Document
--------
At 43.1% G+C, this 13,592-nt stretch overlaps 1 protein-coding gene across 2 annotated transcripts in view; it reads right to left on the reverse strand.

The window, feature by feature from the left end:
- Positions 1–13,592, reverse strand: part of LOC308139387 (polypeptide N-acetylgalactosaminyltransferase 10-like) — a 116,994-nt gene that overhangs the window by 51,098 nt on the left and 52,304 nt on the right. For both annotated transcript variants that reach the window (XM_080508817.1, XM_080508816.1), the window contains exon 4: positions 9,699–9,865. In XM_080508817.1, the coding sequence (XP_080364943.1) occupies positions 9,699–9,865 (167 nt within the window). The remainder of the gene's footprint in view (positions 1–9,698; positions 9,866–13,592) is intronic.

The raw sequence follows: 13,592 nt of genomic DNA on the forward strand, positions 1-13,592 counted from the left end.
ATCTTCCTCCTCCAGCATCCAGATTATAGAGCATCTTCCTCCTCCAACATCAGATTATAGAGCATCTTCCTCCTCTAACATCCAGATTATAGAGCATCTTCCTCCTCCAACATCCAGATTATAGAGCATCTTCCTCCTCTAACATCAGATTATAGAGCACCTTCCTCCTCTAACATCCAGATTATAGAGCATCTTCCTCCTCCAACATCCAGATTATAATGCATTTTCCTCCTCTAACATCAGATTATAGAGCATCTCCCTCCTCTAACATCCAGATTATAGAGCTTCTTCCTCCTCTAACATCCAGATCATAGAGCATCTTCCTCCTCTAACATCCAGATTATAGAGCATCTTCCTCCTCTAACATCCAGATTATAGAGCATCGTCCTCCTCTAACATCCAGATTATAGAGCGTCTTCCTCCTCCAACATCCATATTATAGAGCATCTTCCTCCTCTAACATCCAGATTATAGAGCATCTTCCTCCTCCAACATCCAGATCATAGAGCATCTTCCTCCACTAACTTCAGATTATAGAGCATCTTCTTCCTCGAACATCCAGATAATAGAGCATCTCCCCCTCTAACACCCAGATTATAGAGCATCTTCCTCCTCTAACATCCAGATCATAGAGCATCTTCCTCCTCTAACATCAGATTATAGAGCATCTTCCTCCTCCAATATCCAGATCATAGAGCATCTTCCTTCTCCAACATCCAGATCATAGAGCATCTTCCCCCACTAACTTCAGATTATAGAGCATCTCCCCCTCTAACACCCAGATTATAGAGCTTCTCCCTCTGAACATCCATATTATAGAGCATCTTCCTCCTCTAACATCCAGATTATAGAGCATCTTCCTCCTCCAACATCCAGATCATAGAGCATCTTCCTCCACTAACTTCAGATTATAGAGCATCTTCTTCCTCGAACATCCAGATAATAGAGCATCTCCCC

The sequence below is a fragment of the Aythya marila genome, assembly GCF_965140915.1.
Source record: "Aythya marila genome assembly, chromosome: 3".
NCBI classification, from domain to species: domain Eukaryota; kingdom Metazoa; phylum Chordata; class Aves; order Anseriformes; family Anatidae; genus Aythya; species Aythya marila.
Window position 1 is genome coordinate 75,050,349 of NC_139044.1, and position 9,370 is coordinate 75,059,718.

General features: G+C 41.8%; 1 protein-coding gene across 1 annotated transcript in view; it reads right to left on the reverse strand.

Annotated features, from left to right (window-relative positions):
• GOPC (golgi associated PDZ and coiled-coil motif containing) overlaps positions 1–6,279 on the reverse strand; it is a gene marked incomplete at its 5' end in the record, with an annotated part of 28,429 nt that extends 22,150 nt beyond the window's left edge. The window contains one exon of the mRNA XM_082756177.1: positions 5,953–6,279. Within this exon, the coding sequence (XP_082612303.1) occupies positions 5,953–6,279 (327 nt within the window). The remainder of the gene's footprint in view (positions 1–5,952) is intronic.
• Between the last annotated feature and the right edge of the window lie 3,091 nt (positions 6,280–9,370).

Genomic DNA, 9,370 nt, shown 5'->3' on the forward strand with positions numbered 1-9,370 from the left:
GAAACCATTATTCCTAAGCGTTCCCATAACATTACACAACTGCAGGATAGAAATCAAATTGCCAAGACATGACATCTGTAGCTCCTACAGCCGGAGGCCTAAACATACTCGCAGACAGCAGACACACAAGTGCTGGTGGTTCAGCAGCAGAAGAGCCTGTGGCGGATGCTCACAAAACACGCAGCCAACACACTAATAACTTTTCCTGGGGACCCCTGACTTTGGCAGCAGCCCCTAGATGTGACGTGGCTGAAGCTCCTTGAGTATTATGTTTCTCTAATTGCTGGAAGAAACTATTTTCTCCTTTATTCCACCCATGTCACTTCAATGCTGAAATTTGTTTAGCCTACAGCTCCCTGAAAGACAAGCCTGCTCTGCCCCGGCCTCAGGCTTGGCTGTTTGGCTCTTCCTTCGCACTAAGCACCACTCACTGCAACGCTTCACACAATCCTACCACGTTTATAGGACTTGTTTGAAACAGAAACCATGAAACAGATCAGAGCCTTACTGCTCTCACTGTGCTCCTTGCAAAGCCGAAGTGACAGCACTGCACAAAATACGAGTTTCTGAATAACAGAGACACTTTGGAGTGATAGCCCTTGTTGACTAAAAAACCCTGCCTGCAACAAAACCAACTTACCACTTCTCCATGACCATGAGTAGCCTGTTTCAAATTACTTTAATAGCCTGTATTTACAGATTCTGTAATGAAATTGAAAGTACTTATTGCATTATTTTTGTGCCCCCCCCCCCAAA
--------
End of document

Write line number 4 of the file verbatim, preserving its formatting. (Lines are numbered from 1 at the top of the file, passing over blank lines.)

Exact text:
The raw sequence follows: 13,592 nt of genomic DNA on the forward strand, positions 1-13,592 counted from the left end.